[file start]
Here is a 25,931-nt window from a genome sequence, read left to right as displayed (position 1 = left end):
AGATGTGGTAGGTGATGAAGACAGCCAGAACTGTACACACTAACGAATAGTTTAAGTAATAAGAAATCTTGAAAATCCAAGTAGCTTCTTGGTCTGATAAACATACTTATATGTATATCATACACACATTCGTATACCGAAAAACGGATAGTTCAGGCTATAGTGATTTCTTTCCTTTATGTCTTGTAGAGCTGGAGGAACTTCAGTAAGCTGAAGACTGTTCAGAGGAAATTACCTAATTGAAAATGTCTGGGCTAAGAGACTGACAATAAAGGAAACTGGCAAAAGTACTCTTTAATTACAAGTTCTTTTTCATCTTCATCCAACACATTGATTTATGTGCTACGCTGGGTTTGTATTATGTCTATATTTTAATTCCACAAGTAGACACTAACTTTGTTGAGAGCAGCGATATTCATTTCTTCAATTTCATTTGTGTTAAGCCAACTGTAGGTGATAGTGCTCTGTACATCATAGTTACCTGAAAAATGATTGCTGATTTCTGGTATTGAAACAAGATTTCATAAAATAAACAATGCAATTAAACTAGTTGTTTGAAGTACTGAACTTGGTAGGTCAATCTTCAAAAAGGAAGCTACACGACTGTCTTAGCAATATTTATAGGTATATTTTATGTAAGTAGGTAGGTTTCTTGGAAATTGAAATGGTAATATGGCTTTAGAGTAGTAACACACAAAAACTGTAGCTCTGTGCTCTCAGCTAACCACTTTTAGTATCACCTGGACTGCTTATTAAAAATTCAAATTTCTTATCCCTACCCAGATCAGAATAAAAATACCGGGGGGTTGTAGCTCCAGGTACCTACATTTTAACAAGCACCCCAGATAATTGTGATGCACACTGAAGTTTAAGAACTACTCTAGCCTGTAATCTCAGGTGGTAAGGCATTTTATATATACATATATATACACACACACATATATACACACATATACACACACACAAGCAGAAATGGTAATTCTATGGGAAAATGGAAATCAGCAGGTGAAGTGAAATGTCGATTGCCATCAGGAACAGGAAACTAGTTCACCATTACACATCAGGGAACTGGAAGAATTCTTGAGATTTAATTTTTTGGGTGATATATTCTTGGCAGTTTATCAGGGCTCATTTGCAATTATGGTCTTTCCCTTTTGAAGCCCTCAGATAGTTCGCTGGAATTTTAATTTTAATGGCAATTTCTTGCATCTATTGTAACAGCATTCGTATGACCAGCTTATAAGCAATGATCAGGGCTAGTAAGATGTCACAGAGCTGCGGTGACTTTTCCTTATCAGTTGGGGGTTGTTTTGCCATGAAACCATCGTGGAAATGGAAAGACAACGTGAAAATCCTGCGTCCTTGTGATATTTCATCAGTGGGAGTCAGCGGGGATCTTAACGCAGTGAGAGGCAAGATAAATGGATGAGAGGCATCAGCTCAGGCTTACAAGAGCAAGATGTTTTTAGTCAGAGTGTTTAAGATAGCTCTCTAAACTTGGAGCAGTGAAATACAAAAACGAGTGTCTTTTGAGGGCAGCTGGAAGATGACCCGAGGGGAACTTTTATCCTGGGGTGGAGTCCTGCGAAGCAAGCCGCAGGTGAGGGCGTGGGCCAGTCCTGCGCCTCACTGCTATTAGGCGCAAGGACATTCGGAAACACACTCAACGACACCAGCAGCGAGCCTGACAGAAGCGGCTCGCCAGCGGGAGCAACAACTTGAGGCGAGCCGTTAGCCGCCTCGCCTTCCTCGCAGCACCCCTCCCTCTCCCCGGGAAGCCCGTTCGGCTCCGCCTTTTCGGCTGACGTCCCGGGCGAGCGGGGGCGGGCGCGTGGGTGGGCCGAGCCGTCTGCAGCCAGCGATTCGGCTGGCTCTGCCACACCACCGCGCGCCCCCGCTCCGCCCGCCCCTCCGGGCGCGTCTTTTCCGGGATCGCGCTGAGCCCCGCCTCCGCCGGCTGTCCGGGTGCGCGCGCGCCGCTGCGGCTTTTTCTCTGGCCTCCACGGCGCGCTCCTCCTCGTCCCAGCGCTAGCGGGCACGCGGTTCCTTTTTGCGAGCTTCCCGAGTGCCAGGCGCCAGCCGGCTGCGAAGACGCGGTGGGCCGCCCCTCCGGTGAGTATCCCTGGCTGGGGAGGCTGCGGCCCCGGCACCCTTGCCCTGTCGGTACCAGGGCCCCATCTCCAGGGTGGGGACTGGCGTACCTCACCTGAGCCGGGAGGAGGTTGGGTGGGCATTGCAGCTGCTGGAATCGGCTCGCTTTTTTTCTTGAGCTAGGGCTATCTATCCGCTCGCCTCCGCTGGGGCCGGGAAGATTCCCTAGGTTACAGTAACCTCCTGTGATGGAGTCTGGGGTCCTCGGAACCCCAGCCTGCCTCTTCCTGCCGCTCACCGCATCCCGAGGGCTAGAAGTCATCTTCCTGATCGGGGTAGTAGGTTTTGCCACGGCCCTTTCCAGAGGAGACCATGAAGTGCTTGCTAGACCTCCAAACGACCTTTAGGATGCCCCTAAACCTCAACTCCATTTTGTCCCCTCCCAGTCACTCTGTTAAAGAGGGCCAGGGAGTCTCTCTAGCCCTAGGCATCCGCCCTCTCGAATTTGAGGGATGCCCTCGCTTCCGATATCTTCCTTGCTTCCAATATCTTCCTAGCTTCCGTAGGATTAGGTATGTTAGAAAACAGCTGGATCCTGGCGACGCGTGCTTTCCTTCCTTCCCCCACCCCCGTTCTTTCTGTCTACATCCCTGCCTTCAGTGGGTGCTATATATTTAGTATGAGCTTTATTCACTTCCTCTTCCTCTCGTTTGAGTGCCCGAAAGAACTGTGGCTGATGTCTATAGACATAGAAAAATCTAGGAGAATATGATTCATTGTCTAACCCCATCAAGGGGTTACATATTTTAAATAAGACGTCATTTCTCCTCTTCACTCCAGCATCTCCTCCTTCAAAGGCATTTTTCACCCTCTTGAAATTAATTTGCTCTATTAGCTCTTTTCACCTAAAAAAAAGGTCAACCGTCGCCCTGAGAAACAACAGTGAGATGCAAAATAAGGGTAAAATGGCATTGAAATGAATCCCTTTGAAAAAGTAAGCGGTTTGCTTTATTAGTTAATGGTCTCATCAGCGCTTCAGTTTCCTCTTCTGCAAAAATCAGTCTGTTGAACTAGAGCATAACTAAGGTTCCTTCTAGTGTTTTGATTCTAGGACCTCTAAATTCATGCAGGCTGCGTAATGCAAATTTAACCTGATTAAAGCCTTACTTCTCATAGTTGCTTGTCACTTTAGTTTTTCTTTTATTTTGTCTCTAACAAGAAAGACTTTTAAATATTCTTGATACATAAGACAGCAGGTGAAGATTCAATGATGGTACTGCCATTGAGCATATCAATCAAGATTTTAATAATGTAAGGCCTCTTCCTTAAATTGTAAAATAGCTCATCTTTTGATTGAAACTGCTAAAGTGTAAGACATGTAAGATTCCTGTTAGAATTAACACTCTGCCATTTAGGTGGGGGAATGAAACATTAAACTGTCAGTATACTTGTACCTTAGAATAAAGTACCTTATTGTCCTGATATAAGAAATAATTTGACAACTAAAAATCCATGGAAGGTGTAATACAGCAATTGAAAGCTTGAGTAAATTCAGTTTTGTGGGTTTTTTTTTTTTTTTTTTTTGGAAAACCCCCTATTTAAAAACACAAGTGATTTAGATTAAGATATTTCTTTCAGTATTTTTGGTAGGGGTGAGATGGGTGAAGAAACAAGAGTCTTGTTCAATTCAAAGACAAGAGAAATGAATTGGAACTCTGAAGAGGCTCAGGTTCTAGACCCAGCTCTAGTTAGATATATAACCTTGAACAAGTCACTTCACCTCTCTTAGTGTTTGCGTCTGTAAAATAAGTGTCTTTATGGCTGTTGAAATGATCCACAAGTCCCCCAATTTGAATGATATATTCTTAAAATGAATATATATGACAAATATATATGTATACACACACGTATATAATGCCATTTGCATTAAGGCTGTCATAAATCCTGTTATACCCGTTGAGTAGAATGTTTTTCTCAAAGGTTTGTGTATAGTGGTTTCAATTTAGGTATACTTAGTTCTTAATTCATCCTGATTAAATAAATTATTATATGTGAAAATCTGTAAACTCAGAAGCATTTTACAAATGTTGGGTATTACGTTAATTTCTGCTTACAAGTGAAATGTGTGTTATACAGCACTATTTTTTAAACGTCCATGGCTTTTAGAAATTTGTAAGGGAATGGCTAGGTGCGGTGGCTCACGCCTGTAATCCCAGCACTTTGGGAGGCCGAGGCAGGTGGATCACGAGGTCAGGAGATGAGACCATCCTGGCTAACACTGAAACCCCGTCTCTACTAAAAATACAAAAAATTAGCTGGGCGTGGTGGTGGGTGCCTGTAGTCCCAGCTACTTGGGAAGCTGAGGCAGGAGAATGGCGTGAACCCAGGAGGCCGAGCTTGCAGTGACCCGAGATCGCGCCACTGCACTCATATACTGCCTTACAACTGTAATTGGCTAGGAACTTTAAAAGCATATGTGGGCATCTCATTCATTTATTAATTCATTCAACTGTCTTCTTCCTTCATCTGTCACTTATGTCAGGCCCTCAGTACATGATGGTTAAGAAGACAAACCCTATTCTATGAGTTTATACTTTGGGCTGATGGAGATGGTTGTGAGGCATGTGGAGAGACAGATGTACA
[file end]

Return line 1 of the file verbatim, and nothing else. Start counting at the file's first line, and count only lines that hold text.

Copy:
Here is a 25,931-nt window from a genome sequence, read left to right as displayed (position 1 = left end):